Fixing a Frozen Pipe

Tips on How to Repair a Frozen Pipe

By Mark J. Donovan

It won’t be long before winter is upon us once more. For those of us living in northern climates we’ll have to get use to bundling up and shoveling snow again. And for some unfortunate homeowners they’ll also have to contend with frozen pipes during the winter months. I’ve personally had to deal with fixing a couple of frozen pipes in my homes over the years and in the subsequent paragraphs below I provide tips on how to make your own frozen pipe repairs.

Preventing Frozen Pipes

When it comes to frozen pipes the best solution is to make sure they never happen. You can do that in multiple ways. If you are having a home built make sure the plumber routes all plumbing lines on inside walls, and in particular the supply lines.

No supply line should be installed on exterior walls. Even the best insulated exterior walls cannot always be adequate enough for preventing a water pipe from freezing. Likewise, foam wrapped around plumbing supply lines is just as inadequate for protecting them from freezing when placed in exterior walls. Also make sure no plumbing supply lines are routed into cold attic spaces. A frozen pipe located in an attic that breaks and then subsequently spews water down onto your finished drywall ceilings is a major and expensive disaster.

If you have an existing home with plumbing supply lines in exterior walls I highly recommend paying the price and having them moved. It is a controlled expense that you can plan for when acting in a preventative manner, versus an uncontrolled and much more expensive situation when the pipe breaks unexpectedly during a cold winter night.

How to Fix a Frozen Pipe

If water will not flow out of a faucet when you turn it on, or you are no longer getting any heat out of your baseboard heaters, and you can’t find a water leak in your home, you may be fortunate in that you only have a frozen pipe, and not a broken one.

Frozen copper pipe

In this situation, identify the possible frozen areas of the pipe and gently heat them up with a hair dryer. If you are lucky the water will begin to flow again and you’ll have avoided a major catastrophe. After the water is confirmed flowing again through the pipe insulate it well for the short term. At some point down the road you may want to move the location of the pipe to prevent it from freezing again.

How to Fix a Frozen Pipe that Breaks

If you do have the situation where a frozen pipe breaks, make sure to first shut off water to the pipe and open the faucet at the far end of the pipe to drain any residual unfrozen water from it.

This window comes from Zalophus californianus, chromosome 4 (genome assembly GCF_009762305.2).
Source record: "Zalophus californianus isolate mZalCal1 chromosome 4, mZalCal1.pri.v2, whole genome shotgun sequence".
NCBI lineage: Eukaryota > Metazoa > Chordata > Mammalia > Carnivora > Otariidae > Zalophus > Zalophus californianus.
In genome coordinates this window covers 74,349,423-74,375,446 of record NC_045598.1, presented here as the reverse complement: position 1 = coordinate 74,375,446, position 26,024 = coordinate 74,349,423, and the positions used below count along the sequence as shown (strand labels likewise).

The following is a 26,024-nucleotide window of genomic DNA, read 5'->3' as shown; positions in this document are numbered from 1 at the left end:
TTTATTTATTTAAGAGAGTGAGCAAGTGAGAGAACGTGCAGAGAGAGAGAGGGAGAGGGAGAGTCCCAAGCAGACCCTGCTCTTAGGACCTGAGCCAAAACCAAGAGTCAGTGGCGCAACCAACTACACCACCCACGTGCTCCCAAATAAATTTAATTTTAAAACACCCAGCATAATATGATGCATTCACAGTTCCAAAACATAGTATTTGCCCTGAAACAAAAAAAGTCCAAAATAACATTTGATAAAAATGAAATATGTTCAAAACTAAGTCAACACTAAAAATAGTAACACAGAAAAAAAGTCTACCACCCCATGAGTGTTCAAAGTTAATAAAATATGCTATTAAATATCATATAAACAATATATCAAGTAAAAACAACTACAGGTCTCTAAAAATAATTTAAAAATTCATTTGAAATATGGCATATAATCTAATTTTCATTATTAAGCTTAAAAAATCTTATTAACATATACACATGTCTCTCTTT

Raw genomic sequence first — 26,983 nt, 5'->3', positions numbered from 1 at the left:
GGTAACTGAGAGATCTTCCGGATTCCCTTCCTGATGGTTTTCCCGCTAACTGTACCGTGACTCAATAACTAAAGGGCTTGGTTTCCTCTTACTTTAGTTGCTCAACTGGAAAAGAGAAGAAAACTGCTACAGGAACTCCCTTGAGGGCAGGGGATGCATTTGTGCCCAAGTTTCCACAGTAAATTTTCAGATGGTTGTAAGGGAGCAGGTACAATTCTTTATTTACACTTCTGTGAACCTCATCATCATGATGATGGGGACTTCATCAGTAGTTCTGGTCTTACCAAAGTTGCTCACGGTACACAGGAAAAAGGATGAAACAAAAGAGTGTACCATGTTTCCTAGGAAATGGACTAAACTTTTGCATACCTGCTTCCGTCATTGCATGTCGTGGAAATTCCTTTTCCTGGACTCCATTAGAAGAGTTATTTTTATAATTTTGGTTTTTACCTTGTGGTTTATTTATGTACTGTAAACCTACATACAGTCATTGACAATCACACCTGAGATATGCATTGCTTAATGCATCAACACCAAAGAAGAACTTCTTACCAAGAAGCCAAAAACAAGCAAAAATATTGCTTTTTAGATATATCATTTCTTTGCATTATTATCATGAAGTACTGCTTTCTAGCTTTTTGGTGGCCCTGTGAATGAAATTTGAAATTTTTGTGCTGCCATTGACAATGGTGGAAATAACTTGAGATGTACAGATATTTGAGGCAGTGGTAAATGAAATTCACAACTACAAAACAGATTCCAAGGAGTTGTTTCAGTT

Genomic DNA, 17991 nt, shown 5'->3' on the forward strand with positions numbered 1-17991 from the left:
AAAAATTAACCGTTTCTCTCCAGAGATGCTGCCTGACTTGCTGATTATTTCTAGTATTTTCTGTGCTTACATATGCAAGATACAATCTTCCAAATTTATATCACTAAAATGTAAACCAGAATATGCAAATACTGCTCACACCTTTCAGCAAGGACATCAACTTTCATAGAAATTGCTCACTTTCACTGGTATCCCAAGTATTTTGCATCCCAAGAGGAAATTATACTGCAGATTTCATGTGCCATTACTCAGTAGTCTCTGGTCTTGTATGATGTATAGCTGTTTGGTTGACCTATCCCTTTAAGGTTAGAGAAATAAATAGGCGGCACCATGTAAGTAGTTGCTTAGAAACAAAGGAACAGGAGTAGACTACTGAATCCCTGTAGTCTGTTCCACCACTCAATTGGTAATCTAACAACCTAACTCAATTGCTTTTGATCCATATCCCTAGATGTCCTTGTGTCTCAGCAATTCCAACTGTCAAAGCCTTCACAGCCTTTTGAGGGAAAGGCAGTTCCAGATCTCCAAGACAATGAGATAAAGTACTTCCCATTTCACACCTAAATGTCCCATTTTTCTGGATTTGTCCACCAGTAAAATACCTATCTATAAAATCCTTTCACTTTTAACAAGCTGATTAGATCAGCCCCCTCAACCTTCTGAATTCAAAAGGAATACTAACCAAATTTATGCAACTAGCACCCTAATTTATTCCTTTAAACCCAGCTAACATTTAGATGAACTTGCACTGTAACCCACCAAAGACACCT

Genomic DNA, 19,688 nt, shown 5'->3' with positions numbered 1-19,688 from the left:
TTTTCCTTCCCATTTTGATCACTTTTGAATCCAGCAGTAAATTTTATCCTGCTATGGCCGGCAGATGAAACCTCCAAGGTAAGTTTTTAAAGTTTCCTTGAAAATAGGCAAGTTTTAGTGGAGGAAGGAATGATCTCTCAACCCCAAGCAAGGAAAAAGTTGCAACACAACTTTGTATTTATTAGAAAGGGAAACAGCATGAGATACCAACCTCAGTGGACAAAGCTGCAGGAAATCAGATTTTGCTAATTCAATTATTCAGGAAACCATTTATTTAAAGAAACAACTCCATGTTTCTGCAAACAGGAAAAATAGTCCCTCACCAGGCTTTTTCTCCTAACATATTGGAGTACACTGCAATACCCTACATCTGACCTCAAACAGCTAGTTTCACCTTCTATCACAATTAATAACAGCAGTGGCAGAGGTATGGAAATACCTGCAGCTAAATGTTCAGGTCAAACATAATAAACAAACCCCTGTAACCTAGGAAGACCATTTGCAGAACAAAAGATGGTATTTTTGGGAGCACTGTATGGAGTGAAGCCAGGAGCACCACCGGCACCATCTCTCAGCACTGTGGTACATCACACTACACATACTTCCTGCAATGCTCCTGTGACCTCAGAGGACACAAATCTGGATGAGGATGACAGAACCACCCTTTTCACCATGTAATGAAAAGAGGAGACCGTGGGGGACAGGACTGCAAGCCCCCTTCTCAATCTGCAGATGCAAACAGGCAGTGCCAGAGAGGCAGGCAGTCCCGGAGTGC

Next, carefully inspect the pipe that has frozen and broken to identify all the areas where it is damaged. Make sure to look for not just cracks, but also holes, including pin holes, in the pipe. In addition, check the entire length of pipe where it is exposed to cold temperatures, including if it runs into crawl spaces, or cold attic areas.

Once you’ve identified the broken section of copper supply pipe use a hair dryer to warm it up and to get the ice in the pipe to melt and drain. Once drained, cut out the section of pipe with a hacksaw or pipe cutter and replace it with an appropriate length. You’ll need a couple of straight fittings, as well as the length of replacement copper pipe. In addition, you’ll need a propane torch, flux, rag, emery cloth and lead-free solder to replace the section of pipe.

After cutting out the section of damaged pipe clean the ends you’ll be installing the new pipe to with a rag. Then lightly rub them with the emery cloth to make them shiny clean. Likewise use the emery cloth on the replacement length of pipe and the fittings. Then wipe the fittings and all the ends of the pipe down once again with the rag.

Next apply flux to the replacement pipe ends and the inside sections of the fittings and hand assemble them altogether. Similarly do the same on the ends of the pipe where you will install the replacement pipe section. Then install the replacement pipe section onto the ends of the existing pipe.

Once the new section of pipe has been hand installed, use the propane torch to melt a bead of solder around all the joints. After flowing a bead of solder around each joint immediately wipe it down with a moist rag. After soldering all the joints turn the water back onto the supply line and check for any leaks. If you were careful in your work you should have no leaks. Lastly wrap the pipe with foam insulation, followed by batt insulation. In the spring consider permanently relocating the pipe away from the cold areas of the home, or adding electrical pipe-heating wire to the sections of the pipe that are exposed to cold areas.

If you don’t feel up to making the repairs yourself, then at least wrap the broken areas of the pipe with duct tape or electrical tape for a temporary pipe repair. Then call your plumber to make the permanent repair as described above.

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